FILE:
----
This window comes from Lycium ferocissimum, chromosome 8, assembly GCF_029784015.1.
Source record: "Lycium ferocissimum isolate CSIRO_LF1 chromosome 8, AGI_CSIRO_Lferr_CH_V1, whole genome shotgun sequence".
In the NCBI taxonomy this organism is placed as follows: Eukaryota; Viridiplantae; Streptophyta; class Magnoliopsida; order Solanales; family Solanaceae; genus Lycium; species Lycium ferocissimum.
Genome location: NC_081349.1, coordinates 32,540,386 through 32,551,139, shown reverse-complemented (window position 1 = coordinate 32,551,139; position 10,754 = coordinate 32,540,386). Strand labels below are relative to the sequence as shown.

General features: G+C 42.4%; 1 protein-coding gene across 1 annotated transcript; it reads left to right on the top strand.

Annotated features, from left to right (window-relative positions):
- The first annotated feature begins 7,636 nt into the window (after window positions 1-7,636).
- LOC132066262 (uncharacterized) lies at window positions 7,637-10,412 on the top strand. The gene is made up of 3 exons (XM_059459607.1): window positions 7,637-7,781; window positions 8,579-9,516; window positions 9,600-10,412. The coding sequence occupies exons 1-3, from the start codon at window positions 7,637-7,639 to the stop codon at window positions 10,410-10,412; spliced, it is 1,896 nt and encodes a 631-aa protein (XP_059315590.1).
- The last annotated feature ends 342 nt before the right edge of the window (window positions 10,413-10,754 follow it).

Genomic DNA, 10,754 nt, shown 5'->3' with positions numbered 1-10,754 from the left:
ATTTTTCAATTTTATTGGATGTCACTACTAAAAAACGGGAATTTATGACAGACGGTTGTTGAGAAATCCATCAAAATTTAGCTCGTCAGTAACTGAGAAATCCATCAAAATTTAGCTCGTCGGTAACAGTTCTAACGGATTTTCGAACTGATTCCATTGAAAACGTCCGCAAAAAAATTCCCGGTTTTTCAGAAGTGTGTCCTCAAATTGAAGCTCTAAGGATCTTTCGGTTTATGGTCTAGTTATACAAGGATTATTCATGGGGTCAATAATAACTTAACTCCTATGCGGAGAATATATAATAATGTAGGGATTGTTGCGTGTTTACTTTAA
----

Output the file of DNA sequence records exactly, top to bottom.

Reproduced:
This window comes from Lycium ferocissimum, chromosome 8, assembly GCF_029784015.1.
Source record: "Lycium ferocissimum isolate CSIRO_LF1 chromosome 8, AGI_CSIRO_Lferr_CH_V1, whole genome shotgun sequence".
In the NCBI taxonomy this organism is placed as follows: Eukaryota; Viridiplantae; Streptophyta; class Magnoliopsida; order Solanales; family Solanaceae; genus Lycium; species Lycium ferocissimum.
Genome location: NC_081349.1, coordinates 32,540,386 through 32,551,139, shown reverse-complemented (window position 1 = coordinate 32,551,139; position 10,754 = coordinate 32,540,386). Strand labels below are relative to the sequence as shown.

General features: G+C 42.4%; 1 protein-coding gene across 1 annotated transcript; it reads left to right on the top strand.

Annotated features, from left to right (window-relative positions):
- The first annotated feature begins 7,636 nt into the window (after window positions 1-7,636).
- LOC132066262 (uncharacterized) lies at window positions 7,637-10,412 on the top strand. The gene is made up of 3 exons (XM_059459607.1): window positions 7,637-7,781; window positions 8,579-9,516; window positions 9,600-10,412. The coding sequence occupies exons 1-3, from the start codon at window positions 7,637-7,639 to the stop codon at window positions 10,410-10,412; spliced, it is 1,896 nt and encodes a 631-aa protein (XP_059315590.1).
- The last annotated feature ends 342 nt before the right edge of the window (window positions 10,413-10,754 follow it).

Genomic DNA, 10,754 nt, shown 5'->3' with positions numbered 1-10,754 from the left:
ATTTTTCAATTTTATTGGATGTCACTACTAAAAAACGGGAATTTATGACAGACGGTTGTTGAGAAATCCATCAAAATTTAGCTCGTCAGTAACTGAGAAATCCATCAAAATTTAGCTCGTCGGTAACAGTTCTAACGGATTTTCGAACTGATTCCATTGAAAACGTCCGCAAAAAAATTCCCGGTTTTTCAGAAGTGTGTCCTCAAATTGAAGCTCTAAGGATCTTTCGGTTTATGGTCTAGTTATACAAGGATTATTCATGGGGTCAATAATAACTTAACTCCTATGCGGAGAATATATAATAATGTAGGGATTGTTGCGTGTTTACTTTAA